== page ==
Thanks to the Future Energy Jobs Act of 2016 (FEJA), the clean energy industry was one of the fastest growing jobs sectors in Illinois before the COVID-19 crisis hit.
COVID-19 is disproportionately impacting Black, Brown and underserved communities. With the Clean Energy Jobs Act (CEJA), Illinois can create long-term answers to the public health and economic challenges posed by the novel coronavirus.
CEJA would improve air quality, which reduces risk and susceptibility to COVID-19 and put people back to work, especially in communities of color and places where coal-fired electricity plants operate. CEJA was created with equity and environmental justice at its core.
As COVID-19 ravages public health and the economy, the urgency to take action on climate change has never been more clear. Ramping up renewable energy development in our state by committing Illinois to 100% renewable energy by 2050, cutting carbon from the power sector by 2030, reducing pollution from gas and diesel vehicles in the transportation sector, and creating jobs and economic opportunity for every part of Illinois must be part of the new reality going forward. Going back to a dirty, expensive energy sector with few job opportunities is no longer an option.
WE NEED ACTION NOW
As we are grappling with the effects of the COVID-19 crisis, we are also facing an unprecedented increase in Illinois electricity bills due to a decision by the Trump administration. That decision is poised to raise customers’ bills by hundreds of millions of dollars a year and increase our reliance on fossil fuels over renewable energy sources -- if Illinois doesn’t act to prevent it. The last thing consumers and small businesses need in the midst of a public health and economic crisis is an electricity bill hike that would be one of the largest in Illinois history.
We need a plan for workers, families and communities. Coal company executives themselves admit that coal “is on its way out.” Vistra, Dynegy and NRG have all repeatedly yanked the rug out from under workers and cut and run on local communities, leaving job loss, property tax revenue shortfalls and toxic sites in their wake. CEJA provides resources and much-needed planning.
A renewable energy cliff is here. Without legislation that unlocks new resources, billions of dollars in new renewable energy development will stop. We can fund renewables without placing additional burdens on consumers.
Action on the climate crisis cannot wait. The summer of 2019 suffered the hottest month (July) in recorded history, and extreme weather left all 102 counties in Illinois declared agricultural disaster areas--so there already was an urgent need to pass the Clean Energy Jobs Act. But the COVID-19 public health and economic crisis increases that urgency. The Trump Administration's failure to listen to scientists and take decisive early steps to control the spread of the virus coupled with the White House’s continuing attacks on environmental protections make state action even more critical to protect the health of people in every part of Illinois.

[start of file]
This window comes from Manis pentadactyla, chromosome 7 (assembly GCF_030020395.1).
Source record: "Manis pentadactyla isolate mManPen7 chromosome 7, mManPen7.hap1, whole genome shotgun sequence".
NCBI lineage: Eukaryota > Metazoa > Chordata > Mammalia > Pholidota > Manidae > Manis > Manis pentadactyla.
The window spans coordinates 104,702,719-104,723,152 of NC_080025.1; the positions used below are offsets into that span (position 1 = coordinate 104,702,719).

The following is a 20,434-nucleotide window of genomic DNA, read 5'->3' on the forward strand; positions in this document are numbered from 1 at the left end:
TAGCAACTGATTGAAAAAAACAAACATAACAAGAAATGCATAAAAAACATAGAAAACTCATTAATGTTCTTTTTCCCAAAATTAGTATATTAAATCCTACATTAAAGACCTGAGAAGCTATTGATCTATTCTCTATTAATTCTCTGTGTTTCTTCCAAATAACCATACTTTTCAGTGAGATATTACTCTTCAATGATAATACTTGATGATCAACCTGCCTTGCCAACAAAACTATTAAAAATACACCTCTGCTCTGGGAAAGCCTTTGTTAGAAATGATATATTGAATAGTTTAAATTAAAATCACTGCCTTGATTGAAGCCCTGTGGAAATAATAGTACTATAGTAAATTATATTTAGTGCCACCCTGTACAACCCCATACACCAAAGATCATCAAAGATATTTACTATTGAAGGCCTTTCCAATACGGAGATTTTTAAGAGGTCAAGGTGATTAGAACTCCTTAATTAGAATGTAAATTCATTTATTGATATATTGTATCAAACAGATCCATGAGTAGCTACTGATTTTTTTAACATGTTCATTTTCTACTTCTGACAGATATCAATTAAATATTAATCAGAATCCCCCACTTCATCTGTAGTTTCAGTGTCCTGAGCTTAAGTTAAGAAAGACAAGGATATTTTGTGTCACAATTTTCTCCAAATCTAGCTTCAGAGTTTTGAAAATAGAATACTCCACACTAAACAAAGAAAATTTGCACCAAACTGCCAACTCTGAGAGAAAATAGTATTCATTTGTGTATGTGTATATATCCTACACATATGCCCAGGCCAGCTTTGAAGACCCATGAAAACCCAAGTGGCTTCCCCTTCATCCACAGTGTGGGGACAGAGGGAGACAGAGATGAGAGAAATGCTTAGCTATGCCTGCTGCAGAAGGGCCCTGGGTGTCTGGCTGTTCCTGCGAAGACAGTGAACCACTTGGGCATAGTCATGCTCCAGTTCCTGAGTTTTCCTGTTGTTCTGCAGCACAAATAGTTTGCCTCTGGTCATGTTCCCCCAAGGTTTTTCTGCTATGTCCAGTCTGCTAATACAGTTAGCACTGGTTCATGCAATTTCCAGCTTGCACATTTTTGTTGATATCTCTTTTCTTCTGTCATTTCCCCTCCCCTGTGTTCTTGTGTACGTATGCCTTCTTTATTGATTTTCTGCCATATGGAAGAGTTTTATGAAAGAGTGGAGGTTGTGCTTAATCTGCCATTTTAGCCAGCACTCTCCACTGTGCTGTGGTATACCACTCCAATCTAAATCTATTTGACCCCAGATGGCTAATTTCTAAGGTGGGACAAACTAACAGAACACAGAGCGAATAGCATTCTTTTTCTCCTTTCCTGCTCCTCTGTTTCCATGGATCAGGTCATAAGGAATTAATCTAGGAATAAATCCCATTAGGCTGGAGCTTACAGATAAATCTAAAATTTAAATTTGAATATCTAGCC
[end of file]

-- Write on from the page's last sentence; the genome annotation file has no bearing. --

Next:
Promoting Jobs, Equity and Economic Opportunity, especially in communities of color
- Creates Clean Jobs Workforce Hubs, a network of frontline organizations that provide direct and sustained support for minority and disadvantaged communities, including job opportunities.
- Prioritizes companies that implement equity actions to ensure equitable representation in Illinois’ clean energy workforce.
- Creates a Contractor Incubator program that focuses on the development of underserved businesses in the clean energy sector.
Ensuring Illinois reaches 100% renewable energy by 2050
- Builds more than 40 million solar panels and 2,500 wind turbines across Illinois by 2030, generating more than $30 billion in new infrastructure in the state. Taps into the falling cost of wind and solar, lowering costs for consumers.
- Expands Solar for All, and ensures people have access to solar in their community.
- Expands goals for Energy Efficiency, on the electric and gas side, to lower costs.
- Directs utilities to evaluate lower-cost alternatives to infrastructure modernization
Reducing the equivalent of 1 million gasoline and diesel-powered vehicles from the road
- Empowers local communities to develop Community Energy and Climate Plans, to drive comprehensive local investment in energy, transportation, workforce, and environmental projects.
- Creates a new Beneficial Electrification initiative to incentivize electric vehicle charging, focused on medium- and heavy-duty vehicles that create local health impacts.
- Creates the EV Access for All program, to ensure all Illinois residents can benefit from electric vehicles, and supports the creation of low income electric vehicle car-sharing and “last-mile” electric shuttles to serve transit deserts
Achieving a carbon-free power-sector by 2030 that creates jobs in communities abandoned by coal-burning companies
- Directs the Illinois EPA to begin a comprehensive stakeholder process that prioritizes carbon reductions in impacted communities and reduces harmful pollution from power plants to zero by 2030.
- Creates Clean Energy Empowerment Zones to support communities and workers who are economically impacted by the decline of fossil fuel generation.
- Directs the IPA to procure clean energy and capacity resources to achieve customer savings and expand renewables investment